these accessories, which include:
• APM 2. 5+ assembled and tested flight controller,
GPS, current monitor.
• GPS upgrade.
• Minimal OSD module.
• 433 MHz two-way telemetry module.
How did it work?
I built a Flyer specifically for testing this system.
There is a ton of information on the ArduPilot website
( www.diydrones.com), but I need to point out that
much of it is outdated, so it's hard to sift through the parts
that apply to the APM 2. 5. Once I located the correct web
pages, however, I was able to get the controller, radio, and
It flew well. The two-way telemetry worked great and I
was able to track my progress in real time — even through
my crashes. Stability became a problem, however, after
several flights, when the flyer would simply fall out of the
sky. Signal range wasn't the problem as I was standing only
a couple feet away during several of the drops. For that
reason, I feel the APM has great potential, but I would not
trust it to fly my $4,000 camera around — at least until
some of the kinks are worked out of the software.
That being said, I did an experiment. I added the system
to one of my NAZA controlled craft and used the APM as an
advanced telemetry unit. While I used the NAZA to fly my
craft, the APM flawlessly reported GPS information to my
laptop. I am going to experiment with this more, as I have
high hopes of using the APM to control a multi-axis camera
gimbal via remote control.
Before closing, I’d like to shed some light on a couple
of available frames that are interesting. The frame shown in
Figure 25 — by Hover Things.com — is a great FPV (First
Person View) frame. While it does not have an isolation
platform, I am told they are working on one. I consider this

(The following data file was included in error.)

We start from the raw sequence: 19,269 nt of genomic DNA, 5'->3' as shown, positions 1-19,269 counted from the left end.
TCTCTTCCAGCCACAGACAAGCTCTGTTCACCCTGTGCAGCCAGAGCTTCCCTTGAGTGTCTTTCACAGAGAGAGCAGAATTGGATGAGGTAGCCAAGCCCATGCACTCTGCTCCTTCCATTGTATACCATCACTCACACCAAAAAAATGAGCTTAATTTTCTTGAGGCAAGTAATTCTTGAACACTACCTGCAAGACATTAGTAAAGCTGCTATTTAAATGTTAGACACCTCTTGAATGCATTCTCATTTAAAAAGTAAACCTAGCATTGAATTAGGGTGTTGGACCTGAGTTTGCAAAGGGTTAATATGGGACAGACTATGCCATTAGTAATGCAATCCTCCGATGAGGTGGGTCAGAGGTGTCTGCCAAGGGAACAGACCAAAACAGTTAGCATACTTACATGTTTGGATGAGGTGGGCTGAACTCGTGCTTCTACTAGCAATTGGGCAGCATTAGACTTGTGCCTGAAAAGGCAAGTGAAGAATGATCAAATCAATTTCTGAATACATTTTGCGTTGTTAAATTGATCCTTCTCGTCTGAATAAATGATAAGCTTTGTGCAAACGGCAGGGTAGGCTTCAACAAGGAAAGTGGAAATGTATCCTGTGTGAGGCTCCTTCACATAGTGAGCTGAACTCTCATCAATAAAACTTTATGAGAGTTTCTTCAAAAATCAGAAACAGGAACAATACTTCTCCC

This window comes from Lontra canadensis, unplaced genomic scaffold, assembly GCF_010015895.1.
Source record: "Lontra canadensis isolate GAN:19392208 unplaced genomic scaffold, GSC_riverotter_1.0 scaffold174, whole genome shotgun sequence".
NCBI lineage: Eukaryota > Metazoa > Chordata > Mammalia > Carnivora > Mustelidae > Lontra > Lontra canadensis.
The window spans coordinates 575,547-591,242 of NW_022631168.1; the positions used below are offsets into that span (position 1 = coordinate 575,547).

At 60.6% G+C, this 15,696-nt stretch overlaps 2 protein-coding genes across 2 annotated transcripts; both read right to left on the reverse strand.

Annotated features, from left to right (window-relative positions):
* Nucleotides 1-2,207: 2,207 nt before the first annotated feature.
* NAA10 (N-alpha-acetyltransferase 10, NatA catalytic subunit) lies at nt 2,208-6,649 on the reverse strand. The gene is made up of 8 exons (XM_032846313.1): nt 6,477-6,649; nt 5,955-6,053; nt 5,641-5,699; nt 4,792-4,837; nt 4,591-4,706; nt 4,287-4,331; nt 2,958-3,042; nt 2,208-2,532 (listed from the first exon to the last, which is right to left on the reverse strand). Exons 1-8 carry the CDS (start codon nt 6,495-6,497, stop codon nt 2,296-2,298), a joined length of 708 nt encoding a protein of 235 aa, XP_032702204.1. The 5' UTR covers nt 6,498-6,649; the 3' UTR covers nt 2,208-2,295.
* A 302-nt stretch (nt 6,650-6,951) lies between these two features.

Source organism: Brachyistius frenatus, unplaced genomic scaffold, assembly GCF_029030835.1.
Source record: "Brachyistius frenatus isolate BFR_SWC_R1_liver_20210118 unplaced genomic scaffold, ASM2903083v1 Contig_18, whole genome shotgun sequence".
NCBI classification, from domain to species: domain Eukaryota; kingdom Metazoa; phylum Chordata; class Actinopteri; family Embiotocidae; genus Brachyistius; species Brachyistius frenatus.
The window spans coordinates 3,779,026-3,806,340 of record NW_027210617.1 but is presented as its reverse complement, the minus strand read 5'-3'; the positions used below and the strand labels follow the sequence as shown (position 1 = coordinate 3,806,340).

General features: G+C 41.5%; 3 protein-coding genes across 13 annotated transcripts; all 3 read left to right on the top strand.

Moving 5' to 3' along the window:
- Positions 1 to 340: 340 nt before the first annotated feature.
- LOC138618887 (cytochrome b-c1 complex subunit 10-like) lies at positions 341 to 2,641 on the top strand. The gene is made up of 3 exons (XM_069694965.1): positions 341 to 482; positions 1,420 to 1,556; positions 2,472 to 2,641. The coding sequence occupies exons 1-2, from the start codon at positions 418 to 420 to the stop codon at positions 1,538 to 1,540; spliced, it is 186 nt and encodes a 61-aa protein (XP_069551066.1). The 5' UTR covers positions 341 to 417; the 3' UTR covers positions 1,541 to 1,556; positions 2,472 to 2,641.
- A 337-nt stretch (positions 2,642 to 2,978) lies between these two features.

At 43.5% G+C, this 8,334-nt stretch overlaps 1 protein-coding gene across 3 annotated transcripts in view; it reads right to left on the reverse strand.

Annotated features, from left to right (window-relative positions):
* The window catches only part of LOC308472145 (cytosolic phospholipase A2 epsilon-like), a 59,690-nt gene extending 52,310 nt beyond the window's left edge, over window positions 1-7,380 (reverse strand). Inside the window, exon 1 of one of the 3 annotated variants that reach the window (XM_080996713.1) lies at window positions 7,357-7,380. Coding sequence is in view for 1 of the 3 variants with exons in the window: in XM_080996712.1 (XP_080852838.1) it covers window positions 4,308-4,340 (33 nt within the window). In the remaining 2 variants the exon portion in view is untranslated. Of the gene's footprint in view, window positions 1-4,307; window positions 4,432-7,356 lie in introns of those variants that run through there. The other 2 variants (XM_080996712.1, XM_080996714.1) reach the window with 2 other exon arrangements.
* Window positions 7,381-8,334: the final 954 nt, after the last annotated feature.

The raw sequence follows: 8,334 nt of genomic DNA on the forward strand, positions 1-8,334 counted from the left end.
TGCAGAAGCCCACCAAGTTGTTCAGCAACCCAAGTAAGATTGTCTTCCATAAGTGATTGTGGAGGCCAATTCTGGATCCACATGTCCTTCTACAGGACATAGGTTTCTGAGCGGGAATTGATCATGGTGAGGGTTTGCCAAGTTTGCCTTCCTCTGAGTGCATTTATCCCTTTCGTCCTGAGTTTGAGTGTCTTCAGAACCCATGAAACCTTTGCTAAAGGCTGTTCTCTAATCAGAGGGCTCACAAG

to be a middle of the road frame with a lot of potential.
The second frame from FPVmanuals.com shown in
Figure 26 is the cream of the crop, and the most
expensive. It sports aluminum arms and an isolation
platform. This is the frame that all others try to copy.
While I would stick with a square frame for aerial
robotics, these two frames are at the top of their game
when it comes to FPV flying. Be sure to check them out.
Notice the UNM (Universal NAZA Mount) on each craft. I
can move my NAZA, GPS, and receiver from craft to craft
without changing a single setting.
One More Thing: This was to be the last article in this series,
however, I have received several requests to look deeper into the
APM 2. 5+. I have completed the setup of the APM 2. 5+ and
updated to its latest firmware. I say it’s time we automate our Flyer
and had it run some waypoints. Next month, I will dive into the
flight tests of the ArduPilotMega and its latest firmware.
This has been both a fun and
exhausting series. Much of the research
will continue on my website at
www.kronosrobotics.com. Be sure to
visit often, as I will be posting the
sources for all the products mentioned
in this article along with videos. You can
also check things out at the article link
for updates. Please post any questions
you may have to the SERVO Magazine
forums at http://forum.servo
.php?f= 49&t=16866. SV
SERVO 03.2013 51